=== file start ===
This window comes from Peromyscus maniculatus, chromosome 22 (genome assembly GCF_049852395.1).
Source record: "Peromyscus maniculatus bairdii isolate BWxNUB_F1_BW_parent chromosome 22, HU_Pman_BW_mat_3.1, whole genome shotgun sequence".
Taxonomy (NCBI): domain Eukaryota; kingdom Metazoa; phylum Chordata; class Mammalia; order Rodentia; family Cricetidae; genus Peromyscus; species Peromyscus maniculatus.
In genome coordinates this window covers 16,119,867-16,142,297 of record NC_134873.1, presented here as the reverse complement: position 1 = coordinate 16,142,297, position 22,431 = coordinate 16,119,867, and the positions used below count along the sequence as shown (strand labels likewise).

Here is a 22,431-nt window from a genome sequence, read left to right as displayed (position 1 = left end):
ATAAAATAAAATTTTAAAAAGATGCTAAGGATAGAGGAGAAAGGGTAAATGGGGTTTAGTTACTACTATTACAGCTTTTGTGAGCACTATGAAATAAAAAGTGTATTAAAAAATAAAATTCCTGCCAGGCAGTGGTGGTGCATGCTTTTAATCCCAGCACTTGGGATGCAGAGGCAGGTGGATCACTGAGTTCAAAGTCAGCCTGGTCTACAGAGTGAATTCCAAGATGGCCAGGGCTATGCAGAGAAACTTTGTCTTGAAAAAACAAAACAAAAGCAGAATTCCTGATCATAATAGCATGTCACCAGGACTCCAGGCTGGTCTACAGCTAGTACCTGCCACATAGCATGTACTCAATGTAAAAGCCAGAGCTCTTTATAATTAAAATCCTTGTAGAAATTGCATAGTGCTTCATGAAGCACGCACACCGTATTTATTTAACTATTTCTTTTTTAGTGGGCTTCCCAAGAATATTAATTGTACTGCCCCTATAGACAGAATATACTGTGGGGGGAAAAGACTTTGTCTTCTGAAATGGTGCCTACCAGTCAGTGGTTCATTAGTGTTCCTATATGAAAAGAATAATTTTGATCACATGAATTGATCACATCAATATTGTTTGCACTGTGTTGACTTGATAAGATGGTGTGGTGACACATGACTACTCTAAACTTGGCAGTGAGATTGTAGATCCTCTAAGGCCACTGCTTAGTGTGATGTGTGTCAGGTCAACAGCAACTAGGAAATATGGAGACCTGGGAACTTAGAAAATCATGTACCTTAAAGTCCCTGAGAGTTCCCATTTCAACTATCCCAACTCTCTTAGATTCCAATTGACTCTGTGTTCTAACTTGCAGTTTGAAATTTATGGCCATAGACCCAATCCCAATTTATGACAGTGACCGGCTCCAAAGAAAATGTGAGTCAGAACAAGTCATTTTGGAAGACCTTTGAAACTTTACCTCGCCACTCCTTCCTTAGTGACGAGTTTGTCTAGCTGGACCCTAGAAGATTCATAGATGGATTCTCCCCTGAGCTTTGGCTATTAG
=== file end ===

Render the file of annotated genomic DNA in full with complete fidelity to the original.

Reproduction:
This window comes from Peromyscus maniculatus, chromosome 22 (genome assembly GCF_049852395.1).
Source record: "Peromyscus maniculatus bairdii isolate BWxNUB_F1_BW_parent chromosome 22, HU_Pman_BW_mat_3.1, whole genome shotgun sequence".
Taxonomy (NCBI): domain Eukaryota; kingdom Metazoa; phylum Chordata; class Mammalia; order Rodentia; family Cricetidae; genus Peromyscus; species Peromyscus maniculatus.
In genome coordinates this window covers 16,119,867-16,142,297 of record NC_134873.1, presented here as the reverse complement: position 1 = coordinate 16,142,297, position 22,431 = coordinate 16,119,867, and the positions used below count along the sequence as shown (strand labels likewise).

Here is a 22,431-nt window from a genome sequence, read left to right as displayed (position 1 = left end):
ATAAAATAAAATTTTAAAAAGATGCTAAGGATAGAGGAGAAAGGGTAAATGGGGTTTAGTTACTACTATTACAGCTTTTGTGAGCACTATGAAATAAAAAGTGTATTAAAAAATAAAATTCCTGCCAGGCAGTGGTGGTGCATGCTTTTAATCCCAGCACTTGGGATGCAGAGGCAGGTGGATCACTGAGTTCAAAGTCAGCCTGGTCTACAGAGTGAATTCCAAGATGGCCAGGGCTATGCAGAGAAACTTTGTCTTGAAAAAACAAAACAAAAGCAGAATTCCTGATCATAATAGCATGTCACCAGGACTCCAGGCTGGTCTACAGCTAGTACCTGCCACATAGCATGTACTCAATGTAAAAGCCAGAGCTCTTTATAATTAAAATCCTTGTAGAAATTGCATAGTGCTTCATGAAGCACGCACACCGTATTTATTTAACTATTTCTTTTTTAGTGGGCTTCCCAAGAATATTAATTGTACTGCCCCTATAGACAGAATATACTGTGGGGGGAAAAGACTTTGTCTTCTGAAATGGTGCCTACCAGTCAGTGGTTCATTAGTGTTCCTATATGAAAAGAATAATTTTGATCACATGAATTGATCACATCAATATTGTTTGCACTGTGTTGACTTGATAAGATGGTGTGGTGACACATGACTACTCTAAACTTGGCAGTGAGATTGTAGATCCTCTAAGGCCACTGCTTAGTGTGATGTGTGTCAGGTCAACAGCAACTAGGAAATATGGAGACCTGGGAACTTAGAAAATCATGTACCTTAAAGTCCCTGAGAGTTCCCATTTCAACTATCCCAACTCTCTTAGATTCCAATTGACTCTGTGTTCTAACTTGCAGTTTGAAATTTATGGCCATAGACCCAATCCCAATTTATGACAGTGACCGGCTCCAAAGAAAATGTGAGTCAGAACAAGTCATTTTGGAAGACCTTTGAAACTTTACCTCGCCACTCCTTCCTTAGTGACGAGTTTGTCTAGCTGGACCCTAGAAGATTCATAGATGGATTCTCCCCTGAGCTTTGGCTATTAG